A critical evaluation of labour migrancy and practices of remittances: the case of Ghanaian workers in the informal economy in Johannesburg
Dodoo, Gifty Naa Densuah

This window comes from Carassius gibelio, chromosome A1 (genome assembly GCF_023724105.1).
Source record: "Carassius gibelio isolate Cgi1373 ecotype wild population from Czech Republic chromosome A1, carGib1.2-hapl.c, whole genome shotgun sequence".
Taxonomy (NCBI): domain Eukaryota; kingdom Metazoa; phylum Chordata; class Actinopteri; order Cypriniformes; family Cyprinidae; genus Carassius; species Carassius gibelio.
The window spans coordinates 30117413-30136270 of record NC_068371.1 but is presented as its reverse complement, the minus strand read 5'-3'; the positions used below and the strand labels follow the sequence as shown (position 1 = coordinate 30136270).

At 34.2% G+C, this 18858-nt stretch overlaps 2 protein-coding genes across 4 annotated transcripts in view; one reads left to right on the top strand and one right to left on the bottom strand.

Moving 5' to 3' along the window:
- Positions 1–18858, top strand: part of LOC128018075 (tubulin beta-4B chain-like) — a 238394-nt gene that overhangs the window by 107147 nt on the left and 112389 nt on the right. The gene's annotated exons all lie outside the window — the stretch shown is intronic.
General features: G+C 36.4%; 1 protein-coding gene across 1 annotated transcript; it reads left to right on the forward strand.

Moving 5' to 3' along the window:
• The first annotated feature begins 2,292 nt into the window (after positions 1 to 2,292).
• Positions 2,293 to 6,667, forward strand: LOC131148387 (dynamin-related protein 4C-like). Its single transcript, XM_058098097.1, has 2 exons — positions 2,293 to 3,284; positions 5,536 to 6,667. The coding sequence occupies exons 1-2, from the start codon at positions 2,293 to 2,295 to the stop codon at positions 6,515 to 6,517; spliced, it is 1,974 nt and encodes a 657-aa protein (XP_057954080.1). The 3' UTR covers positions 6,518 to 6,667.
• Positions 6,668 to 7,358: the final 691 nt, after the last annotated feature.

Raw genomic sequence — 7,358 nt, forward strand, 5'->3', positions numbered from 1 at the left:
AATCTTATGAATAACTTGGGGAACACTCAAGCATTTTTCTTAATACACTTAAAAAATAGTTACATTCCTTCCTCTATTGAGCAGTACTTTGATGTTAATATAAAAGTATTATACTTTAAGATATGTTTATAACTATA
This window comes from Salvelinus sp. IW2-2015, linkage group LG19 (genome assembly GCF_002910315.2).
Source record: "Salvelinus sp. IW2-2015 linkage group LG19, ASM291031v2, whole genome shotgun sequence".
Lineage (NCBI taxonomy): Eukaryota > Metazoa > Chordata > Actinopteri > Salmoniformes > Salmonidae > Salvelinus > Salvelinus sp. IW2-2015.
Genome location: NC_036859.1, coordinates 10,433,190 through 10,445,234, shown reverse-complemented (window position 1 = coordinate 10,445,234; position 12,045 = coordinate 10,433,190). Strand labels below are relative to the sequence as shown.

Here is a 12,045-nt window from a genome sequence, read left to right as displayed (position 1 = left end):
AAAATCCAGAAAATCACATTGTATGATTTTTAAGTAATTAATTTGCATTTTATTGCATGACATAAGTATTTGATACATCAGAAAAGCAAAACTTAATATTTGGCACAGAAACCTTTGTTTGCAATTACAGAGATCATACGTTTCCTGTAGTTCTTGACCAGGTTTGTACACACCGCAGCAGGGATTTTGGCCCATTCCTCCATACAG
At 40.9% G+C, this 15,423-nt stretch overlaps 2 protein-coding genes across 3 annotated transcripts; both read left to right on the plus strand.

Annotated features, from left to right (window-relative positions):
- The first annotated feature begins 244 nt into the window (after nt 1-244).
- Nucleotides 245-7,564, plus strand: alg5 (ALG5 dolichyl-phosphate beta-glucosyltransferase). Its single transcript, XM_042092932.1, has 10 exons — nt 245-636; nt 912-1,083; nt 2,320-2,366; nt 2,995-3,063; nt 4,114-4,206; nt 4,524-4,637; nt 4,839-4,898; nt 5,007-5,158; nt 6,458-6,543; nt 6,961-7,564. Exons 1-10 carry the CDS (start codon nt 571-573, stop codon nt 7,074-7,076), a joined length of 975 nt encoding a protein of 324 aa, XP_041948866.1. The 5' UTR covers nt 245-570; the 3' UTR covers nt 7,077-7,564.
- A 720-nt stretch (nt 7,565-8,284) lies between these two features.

ABSTRACT The research was inspired by further studies conducted on remittances indicating that; voluntary migrants worldwide remit generously to their families back home (Adams Jnr. 2006; Mazzucato et al., 2004a; Pendleton et al., 2006; Shady, 2004; Stark, 1991) with little attention paid to Ghanaians involved in labour migrancy in South Africa. This report explored remittance practices by Ghanaian labour migrants involved in the informal economy in Johannesburg and also investigated factors that motivated migrants from Ghana to send money and/or goods back home. The study objectives included identifying channels used to remit, frequency of remittance, different forms of remittances and also investigated the living conditions and nature of work of migrants. Finally, it established why these migrants chose to come to South Africa. A snowball sample was employed to gather data from 20 Ghanaian migrants involved in labour migrancy in the informal economy in Johannesburg. These respondents work at these various places: Parktown, Berea, Yeoville, and Braamfontein and engaged in such work as hairdressing, waiting, tailoring/clothing designing, hairdressing, Internet café operating, welding, barbering, Carpentry, shoe and bag repairing. It therefore appeared that most of these respondents got employed through social networks. Even though it was not the focus of the study, of the total population, 5 females were interviewed to explore their remittance practices compared to their male counterparts. Semi-structured interviews were used to address the research objectives. Though the research revealed two motivating factors namely; economic and social that influenced respondents to sent money to family members, economic factor emerged as the common factor among these migrants. Specific reasons for remitting among the migrants were also categorised as altruism, pure self-interest or “enlightened self-interest”. Further, the survey revealed two channels that were used by these migrants to remit family members back home. These were formal and informal channels. Under the formal channels were specialised money transfer institutions (Standard Bank, Rennies) and then sea freight services. The study saw that majority (75%) of the respondents (all the 5 female migrants inclusive) used the formal channel to transfer money or goods whereas a handful (25%) of the respondents reported to remit through personal contacts which falls under the informal channel. In terms of frequency of remittance, two trends were identified and these were regular and occasional. Migrants who remitted once, twice in every quarter or four months were categorised under regular remitters and among were the 5 female migrants interviewed, while occasional remitters were seen as those who sent money and goods once in 6 months or a year. All respondents reported to have remitted due to economic downturn in Ghana. The data collected highlighted all respondents came to South Africa for jobs that would offer better opportunities because of an impression they (migrants) had on South Africa’s economy.